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More from @PatrickMcGee_

28 Sep 20
Apple-Epic hearing started a few minutes early. “We are going to be hear for hours, I suspect,” says Judge Gonzales, who threatens to mute people if they regurgitate arguments she’s already aware of.

Thread begins...
Gonzales begins by grilling Katherine Forrest - Epic’s lawyer - and says it’s not acceptable Epic hasn’t produced documents for discovery.

“Well, Apple has already produced. So, I find it to be convenient for you, not convenient for anybody else.”
Judge wants to define the relevant market, “the area of effective competition.” Says Clearly “this is where I have the most questions.”
Read 76 tweets
14 Sep 20
Last week I wrote about rampant app inflation in the @Apple App Store. Quick addendum, from the cutting room floor, via thread.

Apple: how app developers manipulate your mood to boost ranking via @FT
Apple claims its store is curated and that they heavily invest to make sure apps work and that reviews are accurate. But it’s simple to find examples where 5-star reviews are bogus and the the star ratings are at best questionable and likely fraudulent.
Eg The 50th (now 63rd) ranked lifestyle app is “Make Money - Earn Easy Cash.” It has 26 one-star reviews in the last two weeks alone, with multiple reviewers calling the app “fake,” “a scam”, “horrible” or citing “terrible customer service.”

Rating? 4.9 stars. ImageImageImageImage
Read 4 tweets
8 Sep 20
Apple counter-sues Epic -- 1/many. *thread from doc* @Apple @EpicGames

"Although Epic portrays itself as a modern corporate Robin Hood, in reality it is a multi-billion dollar enterprise that simply wants to pay nothing for the tremendous value it derives from the App Store."
Epic 'rakes in billions by taking commissions on game developers’ sales and charging consumers up to $99.99 for bundles of “V-Bucks.”'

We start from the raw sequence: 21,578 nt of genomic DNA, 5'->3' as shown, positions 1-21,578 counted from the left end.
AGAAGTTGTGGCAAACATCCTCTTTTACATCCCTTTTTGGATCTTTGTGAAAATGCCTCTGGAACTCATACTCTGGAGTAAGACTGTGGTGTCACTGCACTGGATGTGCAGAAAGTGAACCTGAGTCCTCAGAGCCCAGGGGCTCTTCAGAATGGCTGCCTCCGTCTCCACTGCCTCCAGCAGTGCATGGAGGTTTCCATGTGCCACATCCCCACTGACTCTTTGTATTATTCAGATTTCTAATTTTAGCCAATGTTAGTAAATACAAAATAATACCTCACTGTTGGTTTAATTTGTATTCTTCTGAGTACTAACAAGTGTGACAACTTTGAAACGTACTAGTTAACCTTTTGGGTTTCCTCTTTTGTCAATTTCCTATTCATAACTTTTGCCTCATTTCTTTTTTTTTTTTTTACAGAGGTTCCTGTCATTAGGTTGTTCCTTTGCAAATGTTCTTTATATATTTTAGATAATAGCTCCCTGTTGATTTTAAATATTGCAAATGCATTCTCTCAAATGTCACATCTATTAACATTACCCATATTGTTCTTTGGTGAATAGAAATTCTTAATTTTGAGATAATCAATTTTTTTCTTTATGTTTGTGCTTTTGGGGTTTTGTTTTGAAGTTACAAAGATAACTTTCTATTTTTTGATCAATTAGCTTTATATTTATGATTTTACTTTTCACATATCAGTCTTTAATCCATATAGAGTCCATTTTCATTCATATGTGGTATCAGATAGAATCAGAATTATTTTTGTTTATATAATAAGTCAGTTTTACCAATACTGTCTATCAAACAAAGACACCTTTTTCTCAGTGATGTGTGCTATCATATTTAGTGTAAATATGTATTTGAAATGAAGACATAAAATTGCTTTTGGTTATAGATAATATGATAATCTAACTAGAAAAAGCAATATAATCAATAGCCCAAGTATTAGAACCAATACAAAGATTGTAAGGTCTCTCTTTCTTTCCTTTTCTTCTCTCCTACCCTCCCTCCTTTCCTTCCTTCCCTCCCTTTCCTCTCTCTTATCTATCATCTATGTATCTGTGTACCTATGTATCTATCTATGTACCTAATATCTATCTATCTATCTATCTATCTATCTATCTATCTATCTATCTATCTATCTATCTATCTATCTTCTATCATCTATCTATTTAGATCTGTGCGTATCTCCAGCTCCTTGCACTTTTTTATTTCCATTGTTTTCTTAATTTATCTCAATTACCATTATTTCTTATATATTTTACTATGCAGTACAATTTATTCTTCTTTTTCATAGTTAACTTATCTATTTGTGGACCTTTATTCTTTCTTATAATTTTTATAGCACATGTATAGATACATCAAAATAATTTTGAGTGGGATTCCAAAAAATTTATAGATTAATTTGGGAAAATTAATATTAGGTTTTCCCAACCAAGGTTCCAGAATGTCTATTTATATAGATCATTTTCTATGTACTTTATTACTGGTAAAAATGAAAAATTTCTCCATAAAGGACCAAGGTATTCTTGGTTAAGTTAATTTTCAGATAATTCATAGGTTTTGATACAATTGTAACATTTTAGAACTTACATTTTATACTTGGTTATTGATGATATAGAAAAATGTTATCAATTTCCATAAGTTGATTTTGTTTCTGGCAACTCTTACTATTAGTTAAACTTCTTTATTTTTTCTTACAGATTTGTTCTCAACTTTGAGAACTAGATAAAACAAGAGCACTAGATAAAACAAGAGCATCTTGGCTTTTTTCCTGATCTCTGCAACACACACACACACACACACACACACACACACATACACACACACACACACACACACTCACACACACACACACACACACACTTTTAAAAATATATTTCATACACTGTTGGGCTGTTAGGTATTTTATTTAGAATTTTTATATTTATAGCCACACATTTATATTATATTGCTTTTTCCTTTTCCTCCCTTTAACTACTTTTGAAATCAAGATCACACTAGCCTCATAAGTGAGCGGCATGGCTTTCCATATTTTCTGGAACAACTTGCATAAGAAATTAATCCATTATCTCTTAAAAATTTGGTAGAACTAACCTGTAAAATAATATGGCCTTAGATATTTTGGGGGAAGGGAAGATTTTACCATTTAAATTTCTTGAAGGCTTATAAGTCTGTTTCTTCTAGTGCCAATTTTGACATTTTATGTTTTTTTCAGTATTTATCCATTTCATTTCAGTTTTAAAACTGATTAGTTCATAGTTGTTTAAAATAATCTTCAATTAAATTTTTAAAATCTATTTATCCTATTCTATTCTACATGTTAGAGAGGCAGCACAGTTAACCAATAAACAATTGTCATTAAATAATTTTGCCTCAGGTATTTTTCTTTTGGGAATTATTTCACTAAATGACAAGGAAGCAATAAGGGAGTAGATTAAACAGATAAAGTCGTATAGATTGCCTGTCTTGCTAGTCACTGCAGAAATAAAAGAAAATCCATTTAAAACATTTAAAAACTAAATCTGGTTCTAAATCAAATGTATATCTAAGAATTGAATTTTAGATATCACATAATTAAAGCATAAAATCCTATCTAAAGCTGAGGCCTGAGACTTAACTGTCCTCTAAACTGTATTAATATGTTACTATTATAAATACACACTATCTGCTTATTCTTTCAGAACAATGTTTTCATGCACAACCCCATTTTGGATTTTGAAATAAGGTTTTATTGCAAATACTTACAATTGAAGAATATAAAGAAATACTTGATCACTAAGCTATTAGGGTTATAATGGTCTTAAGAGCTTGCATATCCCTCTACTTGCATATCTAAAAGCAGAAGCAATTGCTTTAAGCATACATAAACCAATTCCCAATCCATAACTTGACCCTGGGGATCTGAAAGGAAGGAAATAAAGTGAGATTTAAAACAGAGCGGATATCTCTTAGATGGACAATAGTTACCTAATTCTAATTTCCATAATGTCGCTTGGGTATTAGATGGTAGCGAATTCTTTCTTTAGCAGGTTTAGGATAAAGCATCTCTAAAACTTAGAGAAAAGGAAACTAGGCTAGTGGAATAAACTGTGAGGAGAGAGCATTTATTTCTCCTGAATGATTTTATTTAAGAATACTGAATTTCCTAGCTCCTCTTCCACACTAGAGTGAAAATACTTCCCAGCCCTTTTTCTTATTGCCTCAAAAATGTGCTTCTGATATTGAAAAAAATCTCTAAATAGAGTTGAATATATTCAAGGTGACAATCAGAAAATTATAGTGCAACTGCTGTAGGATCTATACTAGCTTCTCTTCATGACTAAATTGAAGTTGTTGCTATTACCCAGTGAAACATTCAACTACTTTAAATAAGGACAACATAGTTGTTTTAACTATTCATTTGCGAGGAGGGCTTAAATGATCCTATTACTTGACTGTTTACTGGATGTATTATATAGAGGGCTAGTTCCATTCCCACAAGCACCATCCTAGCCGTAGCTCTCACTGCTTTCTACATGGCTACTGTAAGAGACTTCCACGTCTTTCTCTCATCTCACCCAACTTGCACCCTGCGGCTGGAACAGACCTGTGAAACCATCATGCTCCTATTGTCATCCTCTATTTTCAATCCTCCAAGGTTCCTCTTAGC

"Epic has taken advantage of Apple’s support and services more than any other app developer for the past two years..

Fortnite has used 400+ of Apple’s unique API frameworks and classes (such as Metal), as well as five different versions of Apple’s Software Development Kit (SDK)"
Read 12 tweets
30 Jul 20
1/Notes from my quick interview with Apple CFO Luca Maestri. A thread:.

“It’s clear to us our products are very relevant to our customers lives and the pandemic has them more relevant than ever before”

“Working from home, online learning — both trends are helpful.”
“We grew revenue in every product category... Records for Mac, wearables, services ... and each geographic segment.”
3/ “What went better than expected for us was iPhones and Wearables. In both cases April was a tough month for us, very much impacted by C19.” May and June saw a resurgence and the iPhone SE proved successful.
Read 6 tweets
29 Jul 20
Tim Cook's testimony reads like the answer to a question nobody was asking. A quick thread...

@tim_cook @Apple
He noted the smartphone market is “fiercely competitive”, as users can choose from a host of other handset makers including Samsung and Huawei, who each had a higher global market share in 2019 according to Canalys.

These points are valid, but arguably beside the point... 1/?
The antitrust case against Apple has little to do with its market share vs the giants and is more about its role as gatekeeper to the App Store, where it also a rival to much smaller developers who complain that Apple has built an unlevel playing field. 2/?
Read 8 tweets
30 Apr 20
No guidance from Apple for current quarter. Thread:

“We really didn’t feel there was enough visibility and certainty to provide guidance and frankly we didn’t want to do something that didn’t have much value for investors,” finance chief Luca Maestri told the Financial Times.
2. Earnings in March were hampered by “downward pressure” that extended into the first half of April, but in the last two weeks “we’ve actually seen an uptick”, Mr Maestri added, attributing the growth to the new iPhone SE and updates for the iPad and MacBook Air.
“I think people are starting to get more adjusted to the new reality that Covid-19 is not going away any time soon and so they are trying to adjust their spending patterns as well,” he said.
Read 4 tweets